I don't have a any specific problem with your identities. I have a problem with mine, the coming indentity prisons of my children and those of people around me.

Edit:
If anyone on libcom, lurker or otherwise, thinks that fighting for people suffering at work or in relation to the state because of race, gender or sexuality isn't class struggle I'd like to know. To me that doesnt make any sense for someone calling themself libertarian communist (those refusing the libertarian are even included)

Konsequent's picture
Konsequent
Offline
Joined: 1-11-11
Aug 24 2018 10:45
Cooked wrote:
Noah I think post 525 and the second half of Konsequents first paragraph is where much of the questions lie.

The posts are renumbered I think. I'm guessing you're referring to this:

Konsequent wrote:
Of course individually it's nice to be nice but I think a movement that's working towards changing how society is organised should focus on class issues and not just everything that's bad. I don't call every nice thing I do in a day political activity, neither would I distract my comrades by putting suggestions for all the nice things we could do on an agenda at, say, an anarchist meeting.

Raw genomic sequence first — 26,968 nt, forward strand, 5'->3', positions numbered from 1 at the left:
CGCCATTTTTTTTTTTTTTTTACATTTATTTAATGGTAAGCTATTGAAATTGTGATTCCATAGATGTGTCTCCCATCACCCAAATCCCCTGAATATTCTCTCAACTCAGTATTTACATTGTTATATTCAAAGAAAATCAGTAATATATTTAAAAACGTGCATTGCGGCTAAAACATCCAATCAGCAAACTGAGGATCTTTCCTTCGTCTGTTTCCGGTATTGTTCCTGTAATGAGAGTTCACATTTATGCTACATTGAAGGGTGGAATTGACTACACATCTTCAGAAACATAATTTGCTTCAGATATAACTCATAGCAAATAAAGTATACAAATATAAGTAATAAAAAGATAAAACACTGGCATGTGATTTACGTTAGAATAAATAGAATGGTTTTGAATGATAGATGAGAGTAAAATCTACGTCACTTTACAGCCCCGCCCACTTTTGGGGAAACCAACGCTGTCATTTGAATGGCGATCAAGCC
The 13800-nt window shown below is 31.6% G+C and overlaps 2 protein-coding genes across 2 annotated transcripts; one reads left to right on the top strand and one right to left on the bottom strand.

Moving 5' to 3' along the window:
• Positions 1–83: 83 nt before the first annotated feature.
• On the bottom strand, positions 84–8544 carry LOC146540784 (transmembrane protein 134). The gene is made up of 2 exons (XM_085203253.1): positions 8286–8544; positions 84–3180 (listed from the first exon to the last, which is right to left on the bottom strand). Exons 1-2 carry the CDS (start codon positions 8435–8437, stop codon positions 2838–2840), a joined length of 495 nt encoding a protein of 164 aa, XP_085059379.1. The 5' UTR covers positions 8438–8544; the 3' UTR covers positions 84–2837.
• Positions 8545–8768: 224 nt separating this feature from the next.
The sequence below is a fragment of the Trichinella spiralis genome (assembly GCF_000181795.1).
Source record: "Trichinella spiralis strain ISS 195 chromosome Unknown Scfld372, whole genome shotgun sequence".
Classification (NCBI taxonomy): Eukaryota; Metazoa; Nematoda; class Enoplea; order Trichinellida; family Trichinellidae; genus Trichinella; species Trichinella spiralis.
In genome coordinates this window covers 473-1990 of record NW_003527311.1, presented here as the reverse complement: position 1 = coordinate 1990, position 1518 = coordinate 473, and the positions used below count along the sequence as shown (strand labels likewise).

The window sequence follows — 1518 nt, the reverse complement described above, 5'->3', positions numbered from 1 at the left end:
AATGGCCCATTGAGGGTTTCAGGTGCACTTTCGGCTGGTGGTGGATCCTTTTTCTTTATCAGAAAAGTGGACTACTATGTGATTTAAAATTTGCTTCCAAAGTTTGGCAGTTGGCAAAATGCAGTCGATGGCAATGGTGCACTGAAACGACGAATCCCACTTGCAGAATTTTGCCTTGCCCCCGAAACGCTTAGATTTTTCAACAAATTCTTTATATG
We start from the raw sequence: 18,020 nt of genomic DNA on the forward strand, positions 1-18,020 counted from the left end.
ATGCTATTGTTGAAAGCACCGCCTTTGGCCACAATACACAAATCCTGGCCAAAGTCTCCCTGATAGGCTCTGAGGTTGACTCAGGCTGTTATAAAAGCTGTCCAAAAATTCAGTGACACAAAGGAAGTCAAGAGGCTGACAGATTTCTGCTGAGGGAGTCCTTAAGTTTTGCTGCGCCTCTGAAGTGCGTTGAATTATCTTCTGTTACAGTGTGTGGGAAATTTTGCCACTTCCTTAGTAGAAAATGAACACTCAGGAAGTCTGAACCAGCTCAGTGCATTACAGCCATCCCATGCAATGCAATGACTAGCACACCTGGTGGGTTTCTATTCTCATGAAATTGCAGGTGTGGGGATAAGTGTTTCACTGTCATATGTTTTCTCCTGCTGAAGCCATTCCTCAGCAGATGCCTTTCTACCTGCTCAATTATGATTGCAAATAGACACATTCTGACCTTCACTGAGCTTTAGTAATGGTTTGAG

Not that I meant to underestimate the importance of being nice to people you want to form alliances with (I would say "potential allies" as short for "people you want to form alliances with", but of course the word "allies" has been irreparably ruined).

Konsequent's picture
Konsequent
Offline
Joined: 1-11-11
Aug 24 2018 10:47
AnythingForProximity wrote:
Getting sacked for being trans by definition has everything to do with being trans

...however...

AnythingForProximity wrote:
Working-class issues do not magically become 'trans issues' when it's trans people who raise them.

So getting sacked for being trans has everything to do with being trans, but it's not a "trans issue"? I'd like to refer you back to Uncreative's question about what you think a trans issue is tbh, because it's not clear at all.

AnythingForProximity wrote:
The struggles of the Deliveroo riders are not worthy of support because they happen to work for Deliveroo; they would be no less worthy of it if they worked for Uber Eats, or indeed any other employer.

Obviously. That's why I made the comparison between trans people and Deliveroo riders in the first place.